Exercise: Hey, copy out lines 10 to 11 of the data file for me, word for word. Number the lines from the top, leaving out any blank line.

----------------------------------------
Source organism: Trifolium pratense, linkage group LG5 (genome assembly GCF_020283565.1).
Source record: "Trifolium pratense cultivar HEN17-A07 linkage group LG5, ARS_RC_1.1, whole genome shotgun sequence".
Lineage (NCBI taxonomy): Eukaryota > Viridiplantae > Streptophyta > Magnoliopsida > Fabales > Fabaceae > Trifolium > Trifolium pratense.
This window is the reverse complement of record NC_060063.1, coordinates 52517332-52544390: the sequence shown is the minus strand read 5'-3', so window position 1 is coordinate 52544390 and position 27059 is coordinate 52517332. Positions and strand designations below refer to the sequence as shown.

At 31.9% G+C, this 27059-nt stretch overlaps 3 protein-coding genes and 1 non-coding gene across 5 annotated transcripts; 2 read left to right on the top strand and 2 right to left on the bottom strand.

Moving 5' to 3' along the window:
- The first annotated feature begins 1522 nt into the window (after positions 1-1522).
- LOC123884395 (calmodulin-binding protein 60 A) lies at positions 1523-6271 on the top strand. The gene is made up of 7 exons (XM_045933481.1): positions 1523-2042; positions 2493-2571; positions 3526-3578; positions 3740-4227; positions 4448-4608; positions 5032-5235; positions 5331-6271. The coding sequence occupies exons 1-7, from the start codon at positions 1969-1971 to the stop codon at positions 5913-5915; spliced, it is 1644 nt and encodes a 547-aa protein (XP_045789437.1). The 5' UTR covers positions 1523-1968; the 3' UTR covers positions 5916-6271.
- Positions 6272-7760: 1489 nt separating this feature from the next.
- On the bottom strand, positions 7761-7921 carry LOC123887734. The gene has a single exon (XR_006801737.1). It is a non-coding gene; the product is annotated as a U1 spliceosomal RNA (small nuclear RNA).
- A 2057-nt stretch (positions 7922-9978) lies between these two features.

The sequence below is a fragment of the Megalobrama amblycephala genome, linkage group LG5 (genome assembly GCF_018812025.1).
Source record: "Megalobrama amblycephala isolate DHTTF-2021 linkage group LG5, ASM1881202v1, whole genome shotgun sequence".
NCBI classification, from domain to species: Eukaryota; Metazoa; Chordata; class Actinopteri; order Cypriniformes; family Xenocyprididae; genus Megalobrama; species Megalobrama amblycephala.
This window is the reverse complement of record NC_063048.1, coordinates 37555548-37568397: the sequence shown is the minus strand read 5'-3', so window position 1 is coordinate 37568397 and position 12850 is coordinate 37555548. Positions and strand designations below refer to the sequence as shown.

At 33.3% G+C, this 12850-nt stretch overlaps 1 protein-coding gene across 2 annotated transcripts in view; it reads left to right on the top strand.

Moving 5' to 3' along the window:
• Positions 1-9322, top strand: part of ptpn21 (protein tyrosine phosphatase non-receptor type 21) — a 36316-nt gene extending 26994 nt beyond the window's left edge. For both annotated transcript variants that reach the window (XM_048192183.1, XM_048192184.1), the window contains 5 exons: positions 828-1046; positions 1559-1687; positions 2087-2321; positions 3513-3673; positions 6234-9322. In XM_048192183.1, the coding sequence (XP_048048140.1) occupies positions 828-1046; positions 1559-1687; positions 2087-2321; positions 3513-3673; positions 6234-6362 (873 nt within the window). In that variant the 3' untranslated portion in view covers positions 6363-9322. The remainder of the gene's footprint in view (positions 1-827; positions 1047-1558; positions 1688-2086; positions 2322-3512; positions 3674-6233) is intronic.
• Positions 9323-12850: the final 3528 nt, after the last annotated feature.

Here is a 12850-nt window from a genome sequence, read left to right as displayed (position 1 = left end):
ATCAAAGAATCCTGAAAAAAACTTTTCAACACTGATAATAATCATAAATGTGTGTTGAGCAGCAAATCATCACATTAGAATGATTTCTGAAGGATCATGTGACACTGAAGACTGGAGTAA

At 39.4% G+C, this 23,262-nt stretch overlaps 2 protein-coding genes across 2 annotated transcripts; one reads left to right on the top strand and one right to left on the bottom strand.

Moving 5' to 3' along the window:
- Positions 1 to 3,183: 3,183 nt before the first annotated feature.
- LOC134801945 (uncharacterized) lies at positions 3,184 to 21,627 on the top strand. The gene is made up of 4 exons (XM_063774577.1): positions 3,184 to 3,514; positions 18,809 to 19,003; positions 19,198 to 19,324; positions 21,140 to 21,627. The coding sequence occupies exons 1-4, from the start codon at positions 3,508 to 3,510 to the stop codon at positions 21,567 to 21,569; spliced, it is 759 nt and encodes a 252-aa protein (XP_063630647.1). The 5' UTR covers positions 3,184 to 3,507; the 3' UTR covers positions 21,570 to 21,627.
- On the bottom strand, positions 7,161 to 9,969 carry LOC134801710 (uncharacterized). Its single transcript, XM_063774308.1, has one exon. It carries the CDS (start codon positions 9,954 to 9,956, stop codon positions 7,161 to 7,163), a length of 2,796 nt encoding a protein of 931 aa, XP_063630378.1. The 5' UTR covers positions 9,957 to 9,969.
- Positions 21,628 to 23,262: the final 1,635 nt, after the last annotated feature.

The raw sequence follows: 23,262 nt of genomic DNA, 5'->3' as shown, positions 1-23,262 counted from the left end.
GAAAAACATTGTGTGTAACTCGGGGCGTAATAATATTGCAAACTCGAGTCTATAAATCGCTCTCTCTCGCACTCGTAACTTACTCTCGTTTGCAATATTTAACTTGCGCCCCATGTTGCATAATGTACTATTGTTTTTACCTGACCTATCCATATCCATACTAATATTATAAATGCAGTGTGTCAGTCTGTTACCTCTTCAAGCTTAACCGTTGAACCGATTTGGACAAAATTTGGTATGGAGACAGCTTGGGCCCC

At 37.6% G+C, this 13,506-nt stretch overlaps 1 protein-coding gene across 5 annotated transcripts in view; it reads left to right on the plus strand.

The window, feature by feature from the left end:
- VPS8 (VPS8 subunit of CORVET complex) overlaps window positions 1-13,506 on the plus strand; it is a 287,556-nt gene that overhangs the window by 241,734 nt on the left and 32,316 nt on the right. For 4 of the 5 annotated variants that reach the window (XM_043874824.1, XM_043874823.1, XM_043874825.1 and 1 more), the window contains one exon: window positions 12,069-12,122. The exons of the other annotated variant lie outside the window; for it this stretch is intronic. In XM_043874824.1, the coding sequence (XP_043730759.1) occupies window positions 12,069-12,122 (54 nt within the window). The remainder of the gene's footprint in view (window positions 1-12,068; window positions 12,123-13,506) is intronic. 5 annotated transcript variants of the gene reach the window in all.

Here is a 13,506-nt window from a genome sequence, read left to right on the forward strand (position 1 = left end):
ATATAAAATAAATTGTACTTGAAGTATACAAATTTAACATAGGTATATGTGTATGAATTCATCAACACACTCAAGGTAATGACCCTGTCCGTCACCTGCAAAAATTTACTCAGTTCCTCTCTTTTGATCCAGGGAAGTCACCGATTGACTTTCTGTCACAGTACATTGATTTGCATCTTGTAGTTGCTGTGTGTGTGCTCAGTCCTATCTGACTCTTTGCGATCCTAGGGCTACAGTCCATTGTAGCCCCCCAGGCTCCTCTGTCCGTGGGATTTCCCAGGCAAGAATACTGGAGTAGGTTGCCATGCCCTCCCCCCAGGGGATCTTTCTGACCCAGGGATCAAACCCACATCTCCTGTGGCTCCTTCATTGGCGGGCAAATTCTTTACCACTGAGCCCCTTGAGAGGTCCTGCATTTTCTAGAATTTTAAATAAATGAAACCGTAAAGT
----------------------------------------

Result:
- On the bottom strand, positions 7761-7921 carry LOC123887734. The gene has a single exon (XR_006801737.1). It is a non-coding gene; the product is annotated as a U1 spliceosomal RNA (small nuclear RNA).
- A 2057-nt stretch (positions 7922-9978) lies between these two features.